Texas Rat Snake
Pantherophis obsoleta lindheimeri
The Texas rat snake intergrades with other subspecies of rat snakes like the black rat snake, so the species exact range boundaries are impossible to determine.
These snakes are generalists when it comes to habitat, they are found in a wide variety of habitats from swamps or swampy areas, to woods or forests, stream valleys, grasslands, rocky canyons.
They are even found in urban areas such as Dallas, Fort Worth, or Houston, The presence of oak trees, and most probably rodents is the single most important factor influencing their occurrence in any habitat.
Taxonomy / Etymology
Up until early 2000's both Old and New World rat snakes were commonly classified in the same genus, Elaphe.
But in nowdays American rat snakes are considered much more closely related to king snakes such as the California kingsnake than to the Old World rat snake species.
The species epithet lindheimeri was given to honor Jacob Lindheimer Ferdinand a German-American naturalist, who was the first to collect a Texas rat snake specimen in New Braunfels, Texas.
Diet / Feeding
Texas rat snakes have quite a voracious appetite eating mostly rodents, squirrels and birds. These snakes are very agile climbers, and capable of reaching bird nests found in trees or other high spots very easily.
Adult specimens feed mostly on rats and mice but will have no problem taking down birds and their eggs. As for juvenile snakes they eat mostly pinkies, soft-bodied insects or frogs.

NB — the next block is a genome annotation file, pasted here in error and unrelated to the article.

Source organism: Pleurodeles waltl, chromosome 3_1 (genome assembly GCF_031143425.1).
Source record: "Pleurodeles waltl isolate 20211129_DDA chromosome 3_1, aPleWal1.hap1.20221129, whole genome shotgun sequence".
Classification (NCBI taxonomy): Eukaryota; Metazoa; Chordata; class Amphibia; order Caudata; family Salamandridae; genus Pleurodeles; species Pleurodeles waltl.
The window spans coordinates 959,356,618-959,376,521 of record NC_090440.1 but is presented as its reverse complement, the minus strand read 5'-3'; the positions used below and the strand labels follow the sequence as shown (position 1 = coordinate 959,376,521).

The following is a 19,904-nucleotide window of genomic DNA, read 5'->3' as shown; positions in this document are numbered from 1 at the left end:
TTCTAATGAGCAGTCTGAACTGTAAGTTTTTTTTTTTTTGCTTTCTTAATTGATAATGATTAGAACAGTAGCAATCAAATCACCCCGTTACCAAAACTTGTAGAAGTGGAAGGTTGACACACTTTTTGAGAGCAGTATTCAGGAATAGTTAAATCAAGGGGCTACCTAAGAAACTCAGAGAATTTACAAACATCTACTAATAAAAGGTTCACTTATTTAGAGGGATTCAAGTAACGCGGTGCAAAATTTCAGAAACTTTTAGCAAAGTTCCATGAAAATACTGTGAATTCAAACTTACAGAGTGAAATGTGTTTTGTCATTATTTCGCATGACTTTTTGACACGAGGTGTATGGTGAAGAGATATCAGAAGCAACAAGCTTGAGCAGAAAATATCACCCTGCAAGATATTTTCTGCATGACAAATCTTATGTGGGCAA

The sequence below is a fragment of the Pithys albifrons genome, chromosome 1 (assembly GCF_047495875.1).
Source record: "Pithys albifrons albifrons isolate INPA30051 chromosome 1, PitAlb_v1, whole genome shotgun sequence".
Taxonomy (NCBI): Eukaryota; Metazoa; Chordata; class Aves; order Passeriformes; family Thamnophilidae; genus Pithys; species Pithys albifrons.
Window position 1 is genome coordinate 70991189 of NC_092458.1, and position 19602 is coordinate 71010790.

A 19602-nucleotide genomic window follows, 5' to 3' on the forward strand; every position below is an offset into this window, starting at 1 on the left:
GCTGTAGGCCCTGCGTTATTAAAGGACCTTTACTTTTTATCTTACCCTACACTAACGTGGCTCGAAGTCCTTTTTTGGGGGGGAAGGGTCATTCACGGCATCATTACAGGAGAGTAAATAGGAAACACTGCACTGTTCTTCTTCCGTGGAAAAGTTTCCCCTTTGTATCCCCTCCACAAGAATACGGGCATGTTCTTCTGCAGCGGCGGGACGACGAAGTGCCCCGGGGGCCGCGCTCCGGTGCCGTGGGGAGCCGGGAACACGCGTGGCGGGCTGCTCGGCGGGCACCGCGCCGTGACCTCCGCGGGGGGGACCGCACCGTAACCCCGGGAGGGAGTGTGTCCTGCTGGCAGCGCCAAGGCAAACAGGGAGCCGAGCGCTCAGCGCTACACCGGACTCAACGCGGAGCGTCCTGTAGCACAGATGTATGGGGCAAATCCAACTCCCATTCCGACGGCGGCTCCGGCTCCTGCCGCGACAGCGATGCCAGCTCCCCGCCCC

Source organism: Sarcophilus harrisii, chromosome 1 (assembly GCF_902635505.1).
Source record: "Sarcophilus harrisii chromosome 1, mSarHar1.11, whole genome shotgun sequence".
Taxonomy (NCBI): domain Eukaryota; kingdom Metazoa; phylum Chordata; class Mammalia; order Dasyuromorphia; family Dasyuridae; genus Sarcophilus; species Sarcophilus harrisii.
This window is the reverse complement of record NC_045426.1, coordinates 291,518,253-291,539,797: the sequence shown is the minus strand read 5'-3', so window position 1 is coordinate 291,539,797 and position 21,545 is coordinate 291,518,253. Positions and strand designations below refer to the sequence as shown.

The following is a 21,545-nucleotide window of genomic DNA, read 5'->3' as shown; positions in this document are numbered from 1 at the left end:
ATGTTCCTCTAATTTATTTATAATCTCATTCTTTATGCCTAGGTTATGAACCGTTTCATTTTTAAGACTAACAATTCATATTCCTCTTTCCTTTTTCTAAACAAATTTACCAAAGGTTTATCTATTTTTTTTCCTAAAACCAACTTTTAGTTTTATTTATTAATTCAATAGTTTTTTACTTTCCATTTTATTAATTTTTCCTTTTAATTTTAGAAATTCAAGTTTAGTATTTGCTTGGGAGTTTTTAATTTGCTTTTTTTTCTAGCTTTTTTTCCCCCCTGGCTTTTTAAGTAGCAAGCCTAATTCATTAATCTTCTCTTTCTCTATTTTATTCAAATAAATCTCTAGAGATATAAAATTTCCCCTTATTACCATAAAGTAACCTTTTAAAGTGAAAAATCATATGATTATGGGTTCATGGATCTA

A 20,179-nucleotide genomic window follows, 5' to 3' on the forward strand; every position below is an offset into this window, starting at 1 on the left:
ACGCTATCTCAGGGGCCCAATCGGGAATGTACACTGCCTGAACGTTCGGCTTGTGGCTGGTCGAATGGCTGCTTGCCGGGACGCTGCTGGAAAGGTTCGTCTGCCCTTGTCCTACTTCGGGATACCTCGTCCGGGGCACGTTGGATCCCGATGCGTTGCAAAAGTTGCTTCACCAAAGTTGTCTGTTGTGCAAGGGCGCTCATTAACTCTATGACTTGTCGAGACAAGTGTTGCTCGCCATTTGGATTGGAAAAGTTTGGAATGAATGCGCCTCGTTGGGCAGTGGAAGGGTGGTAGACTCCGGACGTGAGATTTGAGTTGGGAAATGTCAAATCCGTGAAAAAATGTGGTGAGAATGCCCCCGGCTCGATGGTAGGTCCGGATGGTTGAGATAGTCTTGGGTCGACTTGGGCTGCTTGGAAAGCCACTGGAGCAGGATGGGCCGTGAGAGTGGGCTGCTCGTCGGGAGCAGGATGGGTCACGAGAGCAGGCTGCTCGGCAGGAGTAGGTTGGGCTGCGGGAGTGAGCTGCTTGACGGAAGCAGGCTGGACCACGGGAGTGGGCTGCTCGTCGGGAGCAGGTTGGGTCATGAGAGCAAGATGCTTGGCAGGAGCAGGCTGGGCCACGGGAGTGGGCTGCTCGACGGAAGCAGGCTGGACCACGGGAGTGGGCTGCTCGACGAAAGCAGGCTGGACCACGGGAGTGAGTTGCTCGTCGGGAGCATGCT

The Texas rat snake is a non-venomous snake, they subdue and kill their prey by constriction, squeezing it until it dies. The Texas rat snake like other snakes species tends to be found around hen houses hunting rodents, chicken eggs or chicks which leads them to be sometimes called the chicken snake.
Like all snakes, they play an important role in their ecosystem by keeping the rodent population at a low level. This makes these snakes quite welcome on farms because they help control the rodent population.
Like other rat snakes they use their sight and the Jacobson's organ inside their mouth to detect prey.
The Texas rat snake breeds in the spring, shortly after emerging from their winter hibernation. They are egg layers females will lay from 5 to 20 eggs per clutch.
The eggs are laid in a moist and secluded place such as such as tree hollows or under a rock. The eggs are left unattended until they hatch in August or September.
The hatchlings are about 12 to 18 inches long and are lighter in color than the adult snakes, but they have an equally aggressive behavior.
Conservation / Threats
The Texas rat snake has not yet been assessed for the IUCN Red List. But due to the lack of knowledge and fear of snakes, Texas rat snakes are still victims of human persecution when mistaken with other venomous snakes like copperheads.
Did You Know?
Because of the "Mojave toxin" the Mojave rattlesnake venom is regarded as the most toxic of any rattlesnake.